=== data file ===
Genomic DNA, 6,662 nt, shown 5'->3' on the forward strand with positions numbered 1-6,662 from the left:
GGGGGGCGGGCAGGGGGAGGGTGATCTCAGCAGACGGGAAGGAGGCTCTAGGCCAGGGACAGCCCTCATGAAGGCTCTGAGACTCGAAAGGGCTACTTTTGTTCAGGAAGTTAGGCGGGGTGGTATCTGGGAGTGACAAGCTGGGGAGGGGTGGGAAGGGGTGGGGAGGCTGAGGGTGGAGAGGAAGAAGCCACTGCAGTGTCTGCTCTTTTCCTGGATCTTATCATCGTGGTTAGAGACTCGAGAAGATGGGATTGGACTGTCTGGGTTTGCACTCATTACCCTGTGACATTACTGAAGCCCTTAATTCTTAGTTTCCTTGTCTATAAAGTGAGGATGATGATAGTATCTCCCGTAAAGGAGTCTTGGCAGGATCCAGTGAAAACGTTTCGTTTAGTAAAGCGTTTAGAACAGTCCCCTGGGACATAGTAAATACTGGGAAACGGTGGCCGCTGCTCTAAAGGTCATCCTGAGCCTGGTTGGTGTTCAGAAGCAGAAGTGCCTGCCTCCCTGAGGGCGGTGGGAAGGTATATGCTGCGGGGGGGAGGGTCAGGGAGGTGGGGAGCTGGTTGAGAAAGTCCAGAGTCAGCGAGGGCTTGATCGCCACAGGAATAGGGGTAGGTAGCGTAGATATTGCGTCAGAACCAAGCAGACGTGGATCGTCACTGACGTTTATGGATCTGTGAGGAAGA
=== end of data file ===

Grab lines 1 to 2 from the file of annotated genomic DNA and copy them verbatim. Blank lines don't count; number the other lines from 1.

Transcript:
Genomic DNA, 6,662 nt, shown 5'->3' on the forward strand with positions numbered 1-6,662 from the left:
GGGGGGCGGGCAGGGGGAGGGTGATCTCAGCAGACGGGAAGGAGGCTCTAGGCCAGGGACAGCCCTCATGAAGGCTCTGAGACTCGAAAGGGCTACTTTTGTTCAGGAAGTTAGGCGGGGTGGTATCTGGGAGTGACAAGCTGGGGAGGGGTGGGAAGGGGTGGGGAGGCTGAGGGTGGAGAGGAAGAAGCCACTGCAGTGTCTGCTCTTTTCCTGGATCTTATCATCGTGGTTAGAGACTCGAGAAGATGGGATTGGACTGTCTGGGTTTGCACTCATTACCCTGTGACATTACTGAAGCCCTTAATTCTTAGTTTCCTTGTCTATAAAGTGAGGATGATGATAGTATCTCCCGTAAAGGAGTCTTGGCAGGATCCAGTGAAAACGTTTCGTTTAGTAAAGCGTTTAGAACAGTCCCCTGGGACATAGTAAATACTGGGAAACGGTGGCCGCTGCTCTAAAGGTCATCCTGAGCCTGGTTGGTGTTCAGAAGCAGAAGTGCCTGCCTCCCTGAGGGCGGTGGGAAGGTATATGCTGCGGGGGGGAGGGTCAGGGAGGTGGGGAGCTGGTTGAGAAAGTCCAGAGTCAGCGAGGGCTTGATCGCCACAGGAATAGGGGTAGGTAGCGTAGATATTGCGTCAGAACCAAGCAGACGTGGATCGTCACTGACGTTTATGGATCTGTGAGGAAGA